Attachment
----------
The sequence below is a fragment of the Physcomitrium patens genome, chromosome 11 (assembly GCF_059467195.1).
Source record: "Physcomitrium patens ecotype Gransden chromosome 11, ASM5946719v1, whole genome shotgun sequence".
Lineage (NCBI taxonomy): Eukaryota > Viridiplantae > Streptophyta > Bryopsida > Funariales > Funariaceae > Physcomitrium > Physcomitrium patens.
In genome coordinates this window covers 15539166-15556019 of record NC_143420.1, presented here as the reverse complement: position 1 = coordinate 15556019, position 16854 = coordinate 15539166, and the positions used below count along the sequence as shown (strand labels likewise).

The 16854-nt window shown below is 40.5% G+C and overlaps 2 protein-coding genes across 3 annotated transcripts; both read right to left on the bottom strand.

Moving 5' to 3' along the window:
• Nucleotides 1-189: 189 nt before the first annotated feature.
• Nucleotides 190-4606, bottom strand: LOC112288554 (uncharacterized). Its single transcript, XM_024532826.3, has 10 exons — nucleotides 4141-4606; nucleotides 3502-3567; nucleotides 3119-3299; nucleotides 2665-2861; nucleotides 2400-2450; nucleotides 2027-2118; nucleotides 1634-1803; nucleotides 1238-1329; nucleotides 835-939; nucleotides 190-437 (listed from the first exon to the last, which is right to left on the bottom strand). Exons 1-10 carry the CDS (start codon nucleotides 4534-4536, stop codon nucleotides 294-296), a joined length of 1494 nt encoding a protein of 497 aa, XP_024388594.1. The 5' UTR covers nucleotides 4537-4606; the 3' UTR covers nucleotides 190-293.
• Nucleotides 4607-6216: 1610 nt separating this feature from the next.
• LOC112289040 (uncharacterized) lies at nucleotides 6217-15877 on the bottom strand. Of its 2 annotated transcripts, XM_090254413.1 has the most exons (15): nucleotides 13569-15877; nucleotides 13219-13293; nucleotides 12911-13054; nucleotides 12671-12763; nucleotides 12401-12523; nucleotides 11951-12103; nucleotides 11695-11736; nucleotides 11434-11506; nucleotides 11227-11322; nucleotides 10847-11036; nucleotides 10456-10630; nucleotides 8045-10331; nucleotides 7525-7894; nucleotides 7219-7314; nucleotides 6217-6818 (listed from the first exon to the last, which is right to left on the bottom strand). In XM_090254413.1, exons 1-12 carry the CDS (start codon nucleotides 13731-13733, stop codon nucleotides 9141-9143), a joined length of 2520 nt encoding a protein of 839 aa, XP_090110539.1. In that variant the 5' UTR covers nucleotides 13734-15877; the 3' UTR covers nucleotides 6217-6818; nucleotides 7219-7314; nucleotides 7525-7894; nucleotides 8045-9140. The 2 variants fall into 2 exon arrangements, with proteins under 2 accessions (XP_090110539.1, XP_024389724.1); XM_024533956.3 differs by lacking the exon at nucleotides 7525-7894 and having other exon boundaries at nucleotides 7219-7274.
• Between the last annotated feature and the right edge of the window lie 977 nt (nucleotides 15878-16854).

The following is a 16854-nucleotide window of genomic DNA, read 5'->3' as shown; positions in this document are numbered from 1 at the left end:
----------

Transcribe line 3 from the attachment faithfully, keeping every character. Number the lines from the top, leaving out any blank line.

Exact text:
Lineage (NCBI taxonomy): Eukaryota > Viridiplantae > Streptophyta > Bryopsida > Funariales > Funariaceae > Physcomitrium > Physcomitrium patens.